The well, for the paddlewheel should be scaled up, to match. I also will be mounting a pair of trolling motors between the hull and wheel, modified as rudders, but also as alternate power/emergency power. The paddle wheel will actually be dual wheels, so a real keel can transition back to divide that and provide a bearing mount. The trolling motors/rudders will be centered on each wheel.
     
  4. phrogjlf@yahoo
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    phrogjlf@yahoo JL Frusha

  5. TANSL
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    TANSL Senior Member

    I guess the first thing you need is someone to do a body lines plan for your boat. For this purpose you have shown 4 ships with totally different hulls, besides the "original hull and deck ". It would be good that you decide for any of them and tell us the main dimensions you want for your boat.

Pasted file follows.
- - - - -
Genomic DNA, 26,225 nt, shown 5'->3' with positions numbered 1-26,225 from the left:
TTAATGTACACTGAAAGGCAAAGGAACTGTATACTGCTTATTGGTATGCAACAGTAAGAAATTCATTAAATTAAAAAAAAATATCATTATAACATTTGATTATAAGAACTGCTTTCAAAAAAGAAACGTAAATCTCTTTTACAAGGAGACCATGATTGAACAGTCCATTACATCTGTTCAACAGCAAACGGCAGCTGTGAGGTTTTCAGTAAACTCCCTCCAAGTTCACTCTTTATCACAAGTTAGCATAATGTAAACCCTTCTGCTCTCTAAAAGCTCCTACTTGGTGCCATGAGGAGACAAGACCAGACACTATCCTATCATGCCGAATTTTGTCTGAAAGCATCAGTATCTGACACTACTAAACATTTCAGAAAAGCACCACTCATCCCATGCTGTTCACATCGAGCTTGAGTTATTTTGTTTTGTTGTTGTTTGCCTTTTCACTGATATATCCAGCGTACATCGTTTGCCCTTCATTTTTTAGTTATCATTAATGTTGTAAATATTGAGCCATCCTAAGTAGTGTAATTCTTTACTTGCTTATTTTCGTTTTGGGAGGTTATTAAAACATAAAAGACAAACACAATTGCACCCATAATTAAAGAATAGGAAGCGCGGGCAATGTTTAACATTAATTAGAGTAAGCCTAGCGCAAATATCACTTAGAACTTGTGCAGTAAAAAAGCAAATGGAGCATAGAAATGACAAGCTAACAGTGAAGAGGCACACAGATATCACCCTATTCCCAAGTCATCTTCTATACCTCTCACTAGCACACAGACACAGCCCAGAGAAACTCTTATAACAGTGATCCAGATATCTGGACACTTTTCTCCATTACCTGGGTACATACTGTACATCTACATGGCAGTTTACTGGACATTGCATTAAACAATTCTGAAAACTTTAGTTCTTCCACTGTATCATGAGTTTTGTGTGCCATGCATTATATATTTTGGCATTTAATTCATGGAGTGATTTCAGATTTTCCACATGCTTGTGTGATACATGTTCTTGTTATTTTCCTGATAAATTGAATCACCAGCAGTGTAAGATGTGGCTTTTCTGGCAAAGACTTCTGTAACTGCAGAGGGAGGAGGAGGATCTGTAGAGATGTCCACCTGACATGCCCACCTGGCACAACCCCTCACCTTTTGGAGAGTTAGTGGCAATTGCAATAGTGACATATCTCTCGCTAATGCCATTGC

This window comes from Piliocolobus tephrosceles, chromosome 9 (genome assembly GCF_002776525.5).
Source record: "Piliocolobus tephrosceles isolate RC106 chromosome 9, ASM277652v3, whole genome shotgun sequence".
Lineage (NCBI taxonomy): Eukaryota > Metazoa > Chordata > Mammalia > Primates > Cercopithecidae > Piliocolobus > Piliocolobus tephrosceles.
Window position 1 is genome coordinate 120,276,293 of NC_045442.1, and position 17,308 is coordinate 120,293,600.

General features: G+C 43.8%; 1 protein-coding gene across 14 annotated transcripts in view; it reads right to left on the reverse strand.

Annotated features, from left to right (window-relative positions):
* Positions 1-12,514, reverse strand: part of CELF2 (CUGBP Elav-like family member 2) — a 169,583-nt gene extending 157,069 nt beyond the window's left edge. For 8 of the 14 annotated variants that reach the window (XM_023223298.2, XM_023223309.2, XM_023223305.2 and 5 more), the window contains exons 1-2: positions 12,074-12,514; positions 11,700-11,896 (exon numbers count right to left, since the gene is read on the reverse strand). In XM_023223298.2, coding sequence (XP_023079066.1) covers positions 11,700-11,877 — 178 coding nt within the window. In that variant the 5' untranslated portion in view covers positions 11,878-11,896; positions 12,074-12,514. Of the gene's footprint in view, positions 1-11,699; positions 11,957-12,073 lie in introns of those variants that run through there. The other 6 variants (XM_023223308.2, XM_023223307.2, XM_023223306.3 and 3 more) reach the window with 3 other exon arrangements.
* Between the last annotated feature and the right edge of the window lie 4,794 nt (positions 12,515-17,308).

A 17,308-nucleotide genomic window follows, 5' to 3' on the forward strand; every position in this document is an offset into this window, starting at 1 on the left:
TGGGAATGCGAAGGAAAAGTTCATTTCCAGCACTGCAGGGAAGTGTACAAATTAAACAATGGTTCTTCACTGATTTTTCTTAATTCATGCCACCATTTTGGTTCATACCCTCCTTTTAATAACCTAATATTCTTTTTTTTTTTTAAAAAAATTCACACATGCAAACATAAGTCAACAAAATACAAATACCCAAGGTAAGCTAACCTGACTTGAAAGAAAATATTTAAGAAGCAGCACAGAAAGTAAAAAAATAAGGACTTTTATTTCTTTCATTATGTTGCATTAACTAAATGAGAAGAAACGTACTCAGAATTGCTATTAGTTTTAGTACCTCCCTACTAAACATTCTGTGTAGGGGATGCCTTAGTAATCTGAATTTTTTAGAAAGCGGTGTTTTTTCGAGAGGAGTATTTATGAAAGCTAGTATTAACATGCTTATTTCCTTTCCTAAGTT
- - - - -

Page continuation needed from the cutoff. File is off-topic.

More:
6. SamSam
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    SamSam Senior Member

    If you go to the bottom of the page you'll find "Similar Threads". Try one of those and for each thread you look at there will be more "Similar Threads". There is some good info in all these different threads and also some links to other stern wheel sites.

    Also try the 'search' function at the top for this site as a whole or 'search this thread' for the various forums individually.
     
  7. phrogjlf@yahoo
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    phrogjlf@yahoo JL Frusha

    I'm easy. Not trying to make this difficult.

    Here's the Showboat with a profile of the Selway, scaled for intended hull length to match the inner hull length from bow to wheel opening, and I don't know how to do the wheel arms.

    [​IMG]